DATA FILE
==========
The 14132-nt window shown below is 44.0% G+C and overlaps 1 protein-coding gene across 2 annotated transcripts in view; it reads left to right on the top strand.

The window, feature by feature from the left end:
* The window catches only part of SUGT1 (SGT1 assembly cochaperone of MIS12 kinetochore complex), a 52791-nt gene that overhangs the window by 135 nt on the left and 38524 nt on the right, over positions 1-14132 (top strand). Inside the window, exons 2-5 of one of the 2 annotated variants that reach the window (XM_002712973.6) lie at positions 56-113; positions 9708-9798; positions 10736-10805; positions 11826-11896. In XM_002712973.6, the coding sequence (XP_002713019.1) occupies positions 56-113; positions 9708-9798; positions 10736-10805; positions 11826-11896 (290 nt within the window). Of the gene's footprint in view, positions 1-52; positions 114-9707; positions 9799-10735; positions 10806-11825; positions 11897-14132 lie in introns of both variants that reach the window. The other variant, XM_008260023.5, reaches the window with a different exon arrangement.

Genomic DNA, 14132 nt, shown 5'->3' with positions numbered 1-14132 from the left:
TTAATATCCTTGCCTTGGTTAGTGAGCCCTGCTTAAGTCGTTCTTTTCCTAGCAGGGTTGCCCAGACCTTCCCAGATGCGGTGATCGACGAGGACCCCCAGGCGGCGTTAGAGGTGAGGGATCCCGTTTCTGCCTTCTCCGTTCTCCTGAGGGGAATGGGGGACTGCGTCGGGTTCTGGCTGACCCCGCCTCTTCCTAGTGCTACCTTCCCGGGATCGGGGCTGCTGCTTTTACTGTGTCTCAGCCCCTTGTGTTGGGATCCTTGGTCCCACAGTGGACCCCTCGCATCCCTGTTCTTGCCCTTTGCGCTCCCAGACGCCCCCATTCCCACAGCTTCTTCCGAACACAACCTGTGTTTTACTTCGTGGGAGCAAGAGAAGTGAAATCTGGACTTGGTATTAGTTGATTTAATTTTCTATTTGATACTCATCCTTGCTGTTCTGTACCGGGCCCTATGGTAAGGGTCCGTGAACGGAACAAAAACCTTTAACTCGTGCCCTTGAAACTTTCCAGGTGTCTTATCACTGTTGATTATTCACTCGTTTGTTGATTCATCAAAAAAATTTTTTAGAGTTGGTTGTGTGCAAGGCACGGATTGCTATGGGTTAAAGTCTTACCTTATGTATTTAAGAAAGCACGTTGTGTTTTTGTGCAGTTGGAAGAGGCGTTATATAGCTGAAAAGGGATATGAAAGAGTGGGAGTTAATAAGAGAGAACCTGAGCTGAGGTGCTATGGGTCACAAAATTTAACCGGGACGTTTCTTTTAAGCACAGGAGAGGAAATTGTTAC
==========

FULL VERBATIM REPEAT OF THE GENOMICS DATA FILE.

The 14132-nt window shown below is 44.0% G+C and overlaps 1 protein-coding gene across 2 annotated transcripts in view; it reads left to right on the top strand.

The window, feature by feature from the left end:
* The window catches only part of SUGT1 (SGT1 assembly cochaperone of MIS12 kinetochore complex), a 52791-nt gene that overhangs the window by 135 nt on the left and 38524 nt on the right, over positions 1-14132 (top strand). Inside the window, exons 2-5 of one of the 2 annotated variants that reach the window (XM_002712973.6) lie at positions 56-113; positions 9708-9798; positions 10736-10805; positions 11826-11896. In XM_002712973.6, the coding sequence (XP_002713019.1) occupies positions 56-113; positions 9708-9798; positions 10736-10805; positions 11826-11896 (290 nt within the window). Of the gene's footprint in view, positions 1-52; positions 114-9707; positions 9799-10735; positions 10806-11825; positions 11897-14132 lie in introns of both variants that reach the window. The other variant, XM_008260023.5, reaches the window with a different exon arrangement.

Genomic DNA, 14132 nt, shown 5'->3' with positions numbered 1-14132 from the left:
TTAATATCCTTGCCTTGGTTAGTGAGCCCTGCTTAAGTCGTTCTTTTCCTAGCAGGGTTGCCCAGACCTTCCCAGATGCGGTGATCGACGAGGACCCCCAGGCGGCGTTAGAGGTGAGGGATCCCGTTTCTGCCTTCTCCGTTCTCCTGAGGGGAATGGGGGACTGCGTCGGGTTCTGGCTGACCCCGCCTCTTCCTAGTGCTACCTTCCCGGGATCGGGGCTGCTGCTTTTACTGTGTCTCAGCCCCTTGTGTTGGGATCCTTGGTCCCACAGTGGACCCCTCGCATCCCTGTTCTTGCCCTTTGCGCTCCCAGACGCCCCCATTCCCACAGCTTCTTCCGAACACAACCTGTGTTTTACTTCGTGGGAGCAAGAGAAGTGAAATCTGGACTTGGTATTAGTTGATTTAATTTTCTATTTGATACTCATCCTTGCTGTTCTGTACCGGGCCCTATGGTAAGGGTCCGTGAACGGAACAAAAACCTTTAACTCGTGCCCTTGAAACTTTCCAGGTGTCTTATCACTGTTGATTATTCACTCGTTTGTTGATTCATCAAAAAAATTTTTTAGAGTTGGTTGTGTGCAAGGCACGGATTGCTATGGGTTAAAGTCTTACCTTATGTATTTAAGAAAGCACGTTGTGTTTTTGTGCAGTTGGAAGAGGCGTTATATAGCTGAAAAGGGATATGAAAGAGTGGGAGTTAATAAGAGAGAACCTGAGCTGAGGTGCTATGGGTCACAAAATTTAACCGGGACGTTTCTTTTAAGCACAGGAGAGGAAATTGTTAC